Today I’m starting a new series: Three Features Every MMO Should Have. It’s pretty self-explanatory; I take the top three unique features from each MMO I play (or have played in the past) that I wish would follow me to every game. For some games, it’s been hard to pick only three, and for others… well, you’ll know when I get there. I thought I’d kick things off with my latest obsession, the soon-to-be-F2P WildStar.
If you know anyone who plays WildStar, you probably knew this was coming. Given that this is a game that tried really hard to bill itself as the savior of hardcore raiding crowd, it’s a little odd to find that their housing system is perhaps the best casual, out of combat feature of any game on the market. There are other games that have housing, but I know of no other game that combines so much creative freedom with the wide variety of whimsical housing objects that WildStar has. Sometimes I log on just to visit random other peoples’ public houses and see what creative things they’ve done with their housing plots. Thus far my favorite is an Aurin who turned their “house” into a giant aquarium (underwater theme, a large glass pane in front of the door, aquitic-looking plants, and I think some kind of fish?) and had built a giant tree house in the forest of glowing trees outside. I know there are more elaborate houses out there, but for some reason it struck me as somewhere I would actually like to live, something that doesn’t happen for me in just any video game location. I wish I could say my housing plot was super awesome, but so far I don’t have tons of money to throw at housing, and the character that ended up being my main character (a human medic) isn’t an Architect by trade. I can’t wait to see what people with the significantly increased number of housing item slots coming with the massive patch accompanying the F2P transition.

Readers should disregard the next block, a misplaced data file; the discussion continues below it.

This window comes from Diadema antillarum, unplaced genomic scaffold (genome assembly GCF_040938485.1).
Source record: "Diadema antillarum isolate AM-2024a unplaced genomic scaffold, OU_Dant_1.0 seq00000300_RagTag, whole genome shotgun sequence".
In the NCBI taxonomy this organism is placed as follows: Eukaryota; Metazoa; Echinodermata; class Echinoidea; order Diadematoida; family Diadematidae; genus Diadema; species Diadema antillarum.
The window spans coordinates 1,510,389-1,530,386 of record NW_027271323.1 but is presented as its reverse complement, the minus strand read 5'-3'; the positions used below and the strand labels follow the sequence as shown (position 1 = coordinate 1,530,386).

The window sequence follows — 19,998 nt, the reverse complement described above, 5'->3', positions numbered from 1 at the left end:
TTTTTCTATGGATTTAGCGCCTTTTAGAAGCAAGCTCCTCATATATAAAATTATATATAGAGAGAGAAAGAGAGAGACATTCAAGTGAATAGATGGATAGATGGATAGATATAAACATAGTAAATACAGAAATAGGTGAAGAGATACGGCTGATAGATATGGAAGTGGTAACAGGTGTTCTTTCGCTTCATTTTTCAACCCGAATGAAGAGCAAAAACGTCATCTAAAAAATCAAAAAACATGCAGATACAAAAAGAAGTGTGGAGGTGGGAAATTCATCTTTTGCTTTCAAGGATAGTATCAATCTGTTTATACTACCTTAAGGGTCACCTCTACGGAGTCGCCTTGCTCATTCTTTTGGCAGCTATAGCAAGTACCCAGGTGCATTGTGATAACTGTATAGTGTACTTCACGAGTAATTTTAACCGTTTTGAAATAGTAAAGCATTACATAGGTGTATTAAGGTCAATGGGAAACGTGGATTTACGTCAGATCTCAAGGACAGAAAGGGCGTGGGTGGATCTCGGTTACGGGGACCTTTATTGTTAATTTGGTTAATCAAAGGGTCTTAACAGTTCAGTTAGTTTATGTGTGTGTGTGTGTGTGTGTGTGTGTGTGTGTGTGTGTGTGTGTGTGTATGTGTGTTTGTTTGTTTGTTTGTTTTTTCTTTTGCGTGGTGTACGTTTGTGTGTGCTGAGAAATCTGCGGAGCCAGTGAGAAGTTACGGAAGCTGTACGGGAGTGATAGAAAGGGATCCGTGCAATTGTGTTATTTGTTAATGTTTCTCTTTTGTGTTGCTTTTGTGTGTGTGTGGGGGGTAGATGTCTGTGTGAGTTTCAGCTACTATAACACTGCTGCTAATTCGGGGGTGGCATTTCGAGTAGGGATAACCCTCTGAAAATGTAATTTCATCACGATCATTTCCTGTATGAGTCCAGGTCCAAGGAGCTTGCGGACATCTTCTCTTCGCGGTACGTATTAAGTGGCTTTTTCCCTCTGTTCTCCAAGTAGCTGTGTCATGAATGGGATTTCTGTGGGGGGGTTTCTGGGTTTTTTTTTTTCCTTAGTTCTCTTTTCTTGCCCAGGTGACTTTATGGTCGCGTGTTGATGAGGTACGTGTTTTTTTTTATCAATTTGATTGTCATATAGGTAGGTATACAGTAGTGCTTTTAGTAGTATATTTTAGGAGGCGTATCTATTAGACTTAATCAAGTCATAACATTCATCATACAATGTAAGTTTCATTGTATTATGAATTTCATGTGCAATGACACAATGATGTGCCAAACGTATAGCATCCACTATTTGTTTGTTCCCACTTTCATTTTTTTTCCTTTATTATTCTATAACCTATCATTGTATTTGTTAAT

This is an odd one, and it took me a while to put my finger on it. One of the things that makes WildStar feel so good is its sense of mobility. I’m not just talking about hoverboard mounts, though those are a joy to ride as well. I mean that, in general, moving my character around the world feels very fluid and natural. This is surprisingly hard to get right in an MMO, especially with varying character model sizes that all need to run at the same speed, but it’s absolutely crucial in a game with very active, mobile combat like WildStar. It’s also not just about running around; it’s surprising how much the double jump adds to the game. Seriously, Guild Wars 2, you need to get on that. It would make your all-too-frequent jumping puzzles much more enjoyable. And then there’s sections of the game with low gravity. Forget flying mounts; I’d rather jump a hundred feet in the air between floating bits of rock.
Nameplate icons for kill quests
File this one under “why the heck didn’t someone do this sooner?” WildStar puts an icon next to the names of enemies you need to kill for quests. No more guessing if this is the particular brand of rat you’re supposed to kill for your “kill 5 rats” quest. There’s even another icon for things you need to kill for challenges. It seems like a really small quality of life thing, but it’s the one I would gladly take with me to other games over the other two on this list, possibly more than any other feature in subsequent lists. If clicking quests in the quest log didn’t put an arrow over your head that points you in the direction of the quest (feature every MMO should have number four, but that’s cheating), I probably wouldn’t ever need the quest log, because my targets are obvious just from looking at them.